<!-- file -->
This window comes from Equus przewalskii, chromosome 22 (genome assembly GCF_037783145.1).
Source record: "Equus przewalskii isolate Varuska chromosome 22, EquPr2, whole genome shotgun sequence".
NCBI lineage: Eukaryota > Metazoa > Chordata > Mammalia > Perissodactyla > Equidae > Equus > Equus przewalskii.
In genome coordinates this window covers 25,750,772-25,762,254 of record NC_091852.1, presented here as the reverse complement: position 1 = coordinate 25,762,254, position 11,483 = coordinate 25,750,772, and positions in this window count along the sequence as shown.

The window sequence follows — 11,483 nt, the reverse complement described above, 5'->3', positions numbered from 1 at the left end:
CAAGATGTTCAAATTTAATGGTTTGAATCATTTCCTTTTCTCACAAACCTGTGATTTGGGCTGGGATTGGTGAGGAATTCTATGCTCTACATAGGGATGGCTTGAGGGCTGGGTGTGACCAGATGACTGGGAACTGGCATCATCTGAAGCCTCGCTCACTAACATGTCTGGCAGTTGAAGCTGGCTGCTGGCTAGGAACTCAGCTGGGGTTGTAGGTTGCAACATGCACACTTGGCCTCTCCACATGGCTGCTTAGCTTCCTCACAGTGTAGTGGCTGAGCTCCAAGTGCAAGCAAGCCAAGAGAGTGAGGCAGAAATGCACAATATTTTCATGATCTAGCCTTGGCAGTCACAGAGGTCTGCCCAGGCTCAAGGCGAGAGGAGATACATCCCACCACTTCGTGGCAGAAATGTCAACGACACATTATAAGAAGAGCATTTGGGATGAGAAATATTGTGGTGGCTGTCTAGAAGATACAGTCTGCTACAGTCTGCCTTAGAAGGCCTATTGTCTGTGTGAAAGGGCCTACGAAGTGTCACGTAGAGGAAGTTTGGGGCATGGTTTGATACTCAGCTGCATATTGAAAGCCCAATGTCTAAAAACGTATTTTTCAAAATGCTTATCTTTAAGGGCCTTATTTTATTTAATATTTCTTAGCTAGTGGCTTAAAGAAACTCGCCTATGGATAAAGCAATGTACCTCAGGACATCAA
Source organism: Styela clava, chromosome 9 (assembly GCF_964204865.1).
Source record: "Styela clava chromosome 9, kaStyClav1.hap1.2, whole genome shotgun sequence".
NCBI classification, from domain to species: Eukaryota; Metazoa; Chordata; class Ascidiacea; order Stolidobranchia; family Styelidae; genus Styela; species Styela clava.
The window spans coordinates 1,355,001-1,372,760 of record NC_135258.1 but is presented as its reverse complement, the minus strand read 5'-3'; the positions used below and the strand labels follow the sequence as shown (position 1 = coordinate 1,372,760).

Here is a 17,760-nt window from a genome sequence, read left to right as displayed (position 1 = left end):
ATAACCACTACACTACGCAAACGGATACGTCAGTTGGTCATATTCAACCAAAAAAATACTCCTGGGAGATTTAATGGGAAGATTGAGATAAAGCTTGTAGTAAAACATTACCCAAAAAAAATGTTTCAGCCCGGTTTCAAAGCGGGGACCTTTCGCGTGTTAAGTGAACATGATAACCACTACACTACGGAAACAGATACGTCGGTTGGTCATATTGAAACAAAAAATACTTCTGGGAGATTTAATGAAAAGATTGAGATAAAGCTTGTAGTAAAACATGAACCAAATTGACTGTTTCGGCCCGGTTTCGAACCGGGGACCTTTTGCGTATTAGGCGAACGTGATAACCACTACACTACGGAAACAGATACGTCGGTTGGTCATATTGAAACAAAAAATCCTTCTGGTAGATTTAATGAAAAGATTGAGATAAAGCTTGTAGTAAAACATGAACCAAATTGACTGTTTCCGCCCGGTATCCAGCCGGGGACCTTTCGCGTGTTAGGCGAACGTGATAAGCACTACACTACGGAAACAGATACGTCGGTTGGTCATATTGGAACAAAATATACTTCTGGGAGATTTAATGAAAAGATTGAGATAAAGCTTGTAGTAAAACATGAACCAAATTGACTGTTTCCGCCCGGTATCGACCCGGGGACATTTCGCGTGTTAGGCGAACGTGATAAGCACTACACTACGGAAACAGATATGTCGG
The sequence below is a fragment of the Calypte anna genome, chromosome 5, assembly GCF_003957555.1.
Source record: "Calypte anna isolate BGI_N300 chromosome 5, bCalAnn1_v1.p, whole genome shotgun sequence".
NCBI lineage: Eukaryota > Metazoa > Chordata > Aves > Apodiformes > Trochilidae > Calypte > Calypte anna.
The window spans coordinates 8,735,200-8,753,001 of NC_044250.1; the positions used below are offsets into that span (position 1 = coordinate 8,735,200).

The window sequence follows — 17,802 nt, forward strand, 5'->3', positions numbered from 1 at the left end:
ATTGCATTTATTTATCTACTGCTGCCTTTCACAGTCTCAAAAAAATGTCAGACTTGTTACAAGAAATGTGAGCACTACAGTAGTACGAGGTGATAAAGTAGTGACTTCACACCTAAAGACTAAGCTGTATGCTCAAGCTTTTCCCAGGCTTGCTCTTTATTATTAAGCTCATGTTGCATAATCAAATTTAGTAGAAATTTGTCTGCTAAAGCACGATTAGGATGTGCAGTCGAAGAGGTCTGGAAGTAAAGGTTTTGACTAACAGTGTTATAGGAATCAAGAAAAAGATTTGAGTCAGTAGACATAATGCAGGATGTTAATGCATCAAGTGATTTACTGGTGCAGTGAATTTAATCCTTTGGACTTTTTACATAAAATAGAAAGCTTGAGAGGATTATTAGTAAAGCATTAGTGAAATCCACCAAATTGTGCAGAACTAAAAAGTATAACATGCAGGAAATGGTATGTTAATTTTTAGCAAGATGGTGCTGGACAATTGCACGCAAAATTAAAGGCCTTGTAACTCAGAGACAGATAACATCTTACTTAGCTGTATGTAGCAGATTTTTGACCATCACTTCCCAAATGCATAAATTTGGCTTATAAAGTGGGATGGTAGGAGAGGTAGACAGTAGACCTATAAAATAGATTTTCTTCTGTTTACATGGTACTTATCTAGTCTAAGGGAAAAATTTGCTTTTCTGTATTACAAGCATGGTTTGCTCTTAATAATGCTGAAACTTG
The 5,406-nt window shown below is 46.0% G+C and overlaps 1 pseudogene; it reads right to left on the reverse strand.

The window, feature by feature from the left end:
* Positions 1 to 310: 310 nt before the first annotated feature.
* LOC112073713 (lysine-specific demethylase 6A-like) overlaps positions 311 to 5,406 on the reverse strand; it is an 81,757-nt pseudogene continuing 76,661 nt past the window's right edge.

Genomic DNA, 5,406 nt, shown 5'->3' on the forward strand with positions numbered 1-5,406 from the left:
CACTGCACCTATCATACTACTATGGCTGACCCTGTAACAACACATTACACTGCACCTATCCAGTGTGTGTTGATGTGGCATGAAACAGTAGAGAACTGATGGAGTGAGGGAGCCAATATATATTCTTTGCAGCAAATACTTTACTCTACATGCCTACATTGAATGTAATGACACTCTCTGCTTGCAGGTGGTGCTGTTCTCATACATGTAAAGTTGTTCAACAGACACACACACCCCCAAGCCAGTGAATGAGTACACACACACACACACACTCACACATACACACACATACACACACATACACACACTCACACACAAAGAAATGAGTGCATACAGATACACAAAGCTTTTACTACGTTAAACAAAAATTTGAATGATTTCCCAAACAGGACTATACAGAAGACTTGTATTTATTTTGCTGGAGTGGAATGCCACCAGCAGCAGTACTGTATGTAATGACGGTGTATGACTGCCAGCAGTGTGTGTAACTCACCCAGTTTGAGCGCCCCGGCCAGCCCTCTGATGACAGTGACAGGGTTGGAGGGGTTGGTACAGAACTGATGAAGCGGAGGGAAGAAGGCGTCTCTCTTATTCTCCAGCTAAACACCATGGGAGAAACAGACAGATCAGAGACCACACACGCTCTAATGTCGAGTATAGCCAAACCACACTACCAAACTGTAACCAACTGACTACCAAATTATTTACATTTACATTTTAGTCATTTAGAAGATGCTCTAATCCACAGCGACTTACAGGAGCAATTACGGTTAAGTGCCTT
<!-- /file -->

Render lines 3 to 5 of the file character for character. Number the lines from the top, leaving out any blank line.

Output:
NCBI lineage: Eukaryota > Metazoa > Chordata > Mammalia > Perissodactyla > Equidae > Equus > Equus przewalskii.
In genome coordinates this window covers 25,750,772-25,762,254 of record NC_091852.1, presented here as the reverse complement: position 1 = coordinate 25,762,254, position 11,483 = coordinate 25,750,772, and positions in this window count along the sequence as shown.

The window sequence follows — 11,483 nt, the reverse complement described above, 5'->3', positions numbered from 1 at the left end: